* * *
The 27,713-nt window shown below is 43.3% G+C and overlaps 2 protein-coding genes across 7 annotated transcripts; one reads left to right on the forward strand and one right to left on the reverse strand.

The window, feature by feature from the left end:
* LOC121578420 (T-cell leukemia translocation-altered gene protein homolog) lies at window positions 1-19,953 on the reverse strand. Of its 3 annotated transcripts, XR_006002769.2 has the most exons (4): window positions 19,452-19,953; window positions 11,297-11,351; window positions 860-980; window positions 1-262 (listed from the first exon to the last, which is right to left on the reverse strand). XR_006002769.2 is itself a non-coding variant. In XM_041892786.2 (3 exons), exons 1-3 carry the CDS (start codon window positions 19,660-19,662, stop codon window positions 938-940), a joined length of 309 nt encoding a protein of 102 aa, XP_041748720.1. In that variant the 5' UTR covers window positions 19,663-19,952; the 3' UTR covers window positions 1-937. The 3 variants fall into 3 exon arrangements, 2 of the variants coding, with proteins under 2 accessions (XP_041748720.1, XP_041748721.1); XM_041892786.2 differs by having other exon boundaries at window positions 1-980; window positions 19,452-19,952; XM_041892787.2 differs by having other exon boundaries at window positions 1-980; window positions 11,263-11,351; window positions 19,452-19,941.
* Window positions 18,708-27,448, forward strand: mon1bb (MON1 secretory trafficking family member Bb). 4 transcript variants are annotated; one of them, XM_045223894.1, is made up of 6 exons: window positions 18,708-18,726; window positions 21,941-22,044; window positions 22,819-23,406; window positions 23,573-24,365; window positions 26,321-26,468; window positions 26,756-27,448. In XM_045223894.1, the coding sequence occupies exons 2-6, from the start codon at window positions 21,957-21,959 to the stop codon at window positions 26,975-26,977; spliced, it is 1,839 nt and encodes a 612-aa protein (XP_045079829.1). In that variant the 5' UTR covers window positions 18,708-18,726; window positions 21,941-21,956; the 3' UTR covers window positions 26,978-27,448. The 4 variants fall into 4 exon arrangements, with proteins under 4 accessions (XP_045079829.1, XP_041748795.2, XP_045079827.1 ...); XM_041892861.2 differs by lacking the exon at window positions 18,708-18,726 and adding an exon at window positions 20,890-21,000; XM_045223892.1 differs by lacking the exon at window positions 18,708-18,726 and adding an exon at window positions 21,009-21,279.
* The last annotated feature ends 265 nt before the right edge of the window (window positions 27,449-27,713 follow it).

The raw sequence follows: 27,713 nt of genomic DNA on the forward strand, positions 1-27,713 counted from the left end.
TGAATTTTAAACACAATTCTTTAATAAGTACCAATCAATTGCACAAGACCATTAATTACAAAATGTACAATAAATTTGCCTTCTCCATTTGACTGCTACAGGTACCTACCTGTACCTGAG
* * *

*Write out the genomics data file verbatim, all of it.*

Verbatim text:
The 27,713-nt window shown below is 43.3% G+C and overlaps 2 protein-coding genes across 7 annotated transcripts; one reads left to right on the forward strand and one right to left on the reverse strand.

The window, feature by feature from the left end:
* LOC121578420 (T-cell leukemia translocation-altered gene protein homolog) lies at window positions 1-19,953 on the reverse strand. Of its 3 annotated transcripts, XR_006002769.2 has the most exons (4): window positions 19,452-19,953; window positions 11,297-11,351; window positions 860-980; window positions 1-262 (listed from the first exon to the last, which is right to left on the reverse strand). XR_006002769.2 is itself a non-coding variant. In XM_041892786.2 (3 exons), exons 1-3 carry the CDS (start codon window positions 19,660-19,662, stop codon window positions 938-940), a joined length of 309 nt encoding a protein of 102 aa, XP_041748720.1. In that variant the 5' UTR covers window positions 19,663-19,952; the 3' UTR covers window positions 1-937. The 3 variants fall into 3 exon arrangements, 2 of the variants coding, with proteins under 2 accessions (XP_041748720.1, XP_041748721.1); XM_041892786.2 differs by having other exon boundaries at window positions 1-980; window positions 19,452-19,952; XM_041892787.2 differs by having other exon boundaries at window positions 1-980; window positions 11,263-11,351; window positions 19,452-19,941.
* Window positions 18,708-27,448, forward strand: mon1bb (MON1 secretory trafficking family member Bb). 4 transcript variants are annotated; one of them, XM_045223894.1, is made up of 6 exons: window positions 18,708-18,726; window positions 21,941-22,044; window positions 22,819-23,406; window positions 23,573-24,365; window positions 26,321-26,468; window positions 26,756-27,448. In XM_045223894.1, the coding sequence occupies exons 2-6, from the start codon at window positions 21,957-21,959 to the stop codon at window positions 26,975-26,977; spliced, it is 1,839 nt and encodes a 612-aa protein (XP_045079829.1). In that variant the 5' UTR covers window positions 18,708-18,726; window positions 21,941-21,956; the 3' UTR covers window positions 26,978-27,448. The 4 variants fall into 4 exon arrangements, with proteins under 4 accessions (XP_045079829.1, XP_041748795.2, XP_045079827.1 ...); XM_041892861.2 differs by lacking the exon at window positions 18,708-18,726 and adding an exon at window positions 20,890-21,000; XM_045223892.1 differs by lacking the exon at window positions 18,708-18,726 and adding an exon at window positions 21,009-21,279.
* The last annotated feature ends 265 nt before the right edge of the window (window positions 27,449-27,713 follow it).

The raw sequence follows: 27,713 nt of genomic DNA on the forward strand, positions 1-27,713 counted from the left end.
TGAATTTTAAACACAATTCTTTAATAAGTACCAATCAATTGCACAAGACCATTAATTACAAAATGTACAATAAATTTGCCTTCTCCATTTGACTGCTACAGGTACCTACCTGTACCTGAG